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7 Takeaways from GAO's Information Security Assessment

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Cyber incidents affecting federal agencies have increased 1,300 percent in the last decade, but the same previously identified issues keep government systems vulnerable, according to the Government Accountability Office.

GAO submitted testimony about the state of federal information security to the president’s Commission on Enhancing National Cybersecurity, tasked with figuring out how to improve the nation’s cybersecurity stance. The take home? GAO concluded the government has laws and policy to address cyber risks but “inconsistent” implementation means more action is needed.

“Specifically, agencies need to address control deficiencies and fully implement organization-wide information security programs, cyber incident response and mitigation efforts need to be improved across the government, and establishing and maintaining a qualified cybersecurity workforce needs to be a priority,” wrote GAO Director of Information Security Greg Wilshusen.

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The testimony, pulled from previously published work, featured other interesting tidbits:

  1. GAO first designated federal information security as a governmentwide high-risk area in 1997. The designation highlights agencies or programs most in need of transformation or are vulnerable to fraud, waste, abuse and mismanagement.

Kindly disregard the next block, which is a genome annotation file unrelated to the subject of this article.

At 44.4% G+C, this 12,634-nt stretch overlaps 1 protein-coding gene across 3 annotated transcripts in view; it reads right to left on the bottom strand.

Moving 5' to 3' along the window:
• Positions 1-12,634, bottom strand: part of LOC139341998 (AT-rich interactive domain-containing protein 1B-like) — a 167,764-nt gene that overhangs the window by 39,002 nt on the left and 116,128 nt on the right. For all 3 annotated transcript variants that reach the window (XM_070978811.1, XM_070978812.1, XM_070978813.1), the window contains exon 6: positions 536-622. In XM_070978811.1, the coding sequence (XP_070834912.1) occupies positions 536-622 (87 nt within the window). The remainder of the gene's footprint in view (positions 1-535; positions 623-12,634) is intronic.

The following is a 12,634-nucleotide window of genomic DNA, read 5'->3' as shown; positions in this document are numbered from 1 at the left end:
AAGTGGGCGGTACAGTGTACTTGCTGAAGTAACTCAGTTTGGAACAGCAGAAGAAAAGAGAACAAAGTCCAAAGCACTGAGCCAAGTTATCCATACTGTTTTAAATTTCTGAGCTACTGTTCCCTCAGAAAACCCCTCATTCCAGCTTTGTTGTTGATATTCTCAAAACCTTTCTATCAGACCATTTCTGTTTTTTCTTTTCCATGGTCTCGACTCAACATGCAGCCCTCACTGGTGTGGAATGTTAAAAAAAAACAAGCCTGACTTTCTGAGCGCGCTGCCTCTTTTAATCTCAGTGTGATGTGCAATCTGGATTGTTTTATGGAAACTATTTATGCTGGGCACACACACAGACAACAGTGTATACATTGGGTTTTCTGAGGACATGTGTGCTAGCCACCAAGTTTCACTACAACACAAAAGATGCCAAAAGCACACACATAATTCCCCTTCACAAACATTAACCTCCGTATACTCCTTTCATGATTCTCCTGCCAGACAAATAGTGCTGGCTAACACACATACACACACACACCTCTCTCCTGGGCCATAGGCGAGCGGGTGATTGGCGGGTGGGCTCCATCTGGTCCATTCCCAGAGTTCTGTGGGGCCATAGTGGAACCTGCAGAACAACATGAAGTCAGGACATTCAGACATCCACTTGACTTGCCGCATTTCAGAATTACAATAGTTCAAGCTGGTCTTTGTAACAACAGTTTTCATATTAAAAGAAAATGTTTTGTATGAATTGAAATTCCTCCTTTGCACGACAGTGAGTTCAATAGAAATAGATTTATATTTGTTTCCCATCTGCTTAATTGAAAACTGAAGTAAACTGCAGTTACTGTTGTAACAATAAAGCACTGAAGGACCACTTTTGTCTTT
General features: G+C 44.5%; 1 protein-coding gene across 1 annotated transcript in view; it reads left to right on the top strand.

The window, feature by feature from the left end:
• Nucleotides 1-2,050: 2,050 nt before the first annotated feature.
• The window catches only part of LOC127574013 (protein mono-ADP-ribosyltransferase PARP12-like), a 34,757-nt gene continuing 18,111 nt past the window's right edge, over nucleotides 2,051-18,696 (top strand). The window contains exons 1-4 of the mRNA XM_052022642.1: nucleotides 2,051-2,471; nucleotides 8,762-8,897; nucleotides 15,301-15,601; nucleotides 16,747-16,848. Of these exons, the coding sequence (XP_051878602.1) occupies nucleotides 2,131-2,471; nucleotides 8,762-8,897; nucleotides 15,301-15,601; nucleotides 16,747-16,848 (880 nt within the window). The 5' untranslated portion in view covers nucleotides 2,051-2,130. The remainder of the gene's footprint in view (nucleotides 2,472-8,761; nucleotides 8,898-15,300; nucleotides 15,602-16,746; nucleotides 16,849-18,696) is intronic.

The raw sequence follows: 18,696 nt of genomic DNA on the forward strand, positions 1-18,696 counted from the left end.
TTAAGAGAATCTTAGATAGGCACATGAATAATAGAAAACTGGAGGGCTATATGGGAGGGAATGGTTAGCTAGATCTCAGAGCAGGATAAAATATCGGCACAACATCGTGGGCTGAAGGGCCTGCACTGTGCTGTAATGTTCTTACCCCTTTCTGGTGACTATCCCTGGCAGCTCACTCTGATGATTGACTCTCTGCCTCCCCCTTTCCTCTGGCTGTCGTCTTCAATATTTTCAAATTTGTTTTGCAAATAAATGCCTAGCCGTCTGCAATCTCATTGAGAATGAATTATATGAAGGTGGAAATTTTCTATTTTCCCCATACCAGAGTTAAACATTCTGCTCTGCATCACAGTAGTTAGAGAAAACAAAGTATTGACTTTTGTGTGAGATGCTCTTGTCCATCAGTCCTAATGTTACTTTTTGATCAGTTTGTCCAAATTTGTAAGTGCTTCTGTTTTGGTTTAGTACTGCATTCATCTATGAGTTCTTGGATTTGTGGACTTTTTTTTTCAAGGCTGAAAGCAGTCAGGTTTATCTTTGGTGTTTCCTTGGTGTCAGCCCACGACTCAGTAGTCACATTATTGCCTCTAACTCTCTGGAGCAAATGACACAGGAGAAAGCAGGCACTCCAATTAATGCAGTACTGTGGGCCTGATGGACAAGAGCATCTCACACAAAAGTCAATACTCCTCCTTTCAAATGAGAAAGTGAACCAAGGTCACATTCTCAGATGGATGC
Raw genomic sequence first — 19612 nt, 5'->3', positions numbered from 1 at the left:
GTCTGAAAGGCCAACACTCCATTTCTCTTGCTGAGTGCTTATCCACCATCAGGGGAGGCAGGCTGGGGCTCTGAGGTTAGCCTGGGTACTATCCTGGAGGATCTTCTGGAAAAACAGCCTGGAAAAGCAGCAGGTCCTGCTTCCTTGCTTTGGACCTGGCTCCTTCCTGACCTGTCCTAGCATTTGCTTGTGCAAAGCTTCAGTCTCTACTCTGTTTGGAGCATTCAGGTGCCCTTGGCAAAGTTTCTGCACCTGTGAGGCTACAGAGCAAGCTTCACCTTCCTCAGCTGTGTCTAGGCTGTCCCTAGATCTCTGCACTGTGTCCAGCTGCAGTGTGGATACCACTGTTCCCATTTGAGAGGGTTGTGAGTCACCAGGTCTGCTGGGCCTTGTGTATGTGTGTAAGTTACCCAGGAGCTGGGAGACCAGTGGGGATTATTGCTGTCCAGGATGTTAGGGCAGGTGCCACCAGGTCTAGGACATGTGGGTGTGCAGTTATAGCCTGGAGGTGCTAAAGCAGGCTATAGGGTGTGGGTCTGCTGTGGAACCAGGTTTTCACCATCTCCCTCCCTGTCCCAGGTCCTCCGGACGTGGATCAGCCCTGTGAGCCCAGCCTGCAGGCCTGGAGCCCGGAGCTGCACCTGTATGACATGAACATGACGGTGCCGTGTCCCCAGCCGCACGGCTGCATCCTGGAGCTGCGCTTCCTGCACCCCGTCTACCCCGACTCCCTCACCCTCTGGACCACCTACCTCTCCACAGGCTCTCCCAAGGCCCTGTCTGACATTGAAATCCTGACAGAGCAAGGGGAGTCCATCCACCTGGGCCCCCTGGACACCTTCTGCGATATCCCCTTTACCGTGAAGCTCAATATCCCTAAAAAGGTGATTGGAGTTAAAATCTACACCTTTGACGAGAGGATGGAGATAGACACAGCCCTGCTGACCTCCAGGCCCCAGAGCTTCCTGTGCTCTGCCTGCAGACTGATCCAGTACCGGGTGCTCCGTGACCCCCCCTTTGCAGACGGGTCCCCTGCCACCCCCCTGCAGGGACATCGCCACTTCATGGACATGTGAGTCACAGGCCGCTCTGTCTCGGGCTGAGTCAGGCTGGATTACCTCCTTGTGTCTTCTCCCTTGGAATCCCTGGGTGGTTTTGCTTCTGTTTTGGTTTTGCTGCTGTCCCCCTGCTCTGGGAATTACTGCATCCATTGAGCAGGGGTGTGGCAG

2. The diverse, dispersed nature of federal systems make them hard to protect. “This complexity increases the difficulty in identifying, managing, and protecting the myriad of operating systems,” Wilshusen wrote.
  3. Threats only increase. The national vulnerability database identified 78,907 vulnerabilities as of Sept. 15. Advanced persistent threats, which GAO defined as sophisticated adversaries with “significant resources to pursue their objectives,” also are on the rise.
  4. Of the 2,500 recommendations GAO made during the last several years, 1,000 have yet to be implemented as of Sept. 16.
  5. Many agencies' missions now depend on their information systems. “Virtually all federal operations are supported by computer systems and electronic data, and agencies would find it difficult, if not impossible, to carry out their missions and account for their resources without these information assets,” Wilshusen wrote.
  6. Keeping software up to date is challenging for agencies. The testimony says agencies “consistently fail” to patch vulnerable systems in a timely manner, sometimes applying updates years later. Agencies also use software that vendors no longer support.
  7. In an April 2014 report, GAO found 24 major agencies—in other words, all the major agencies—lacked consistent, effective responses to cyber incidents.

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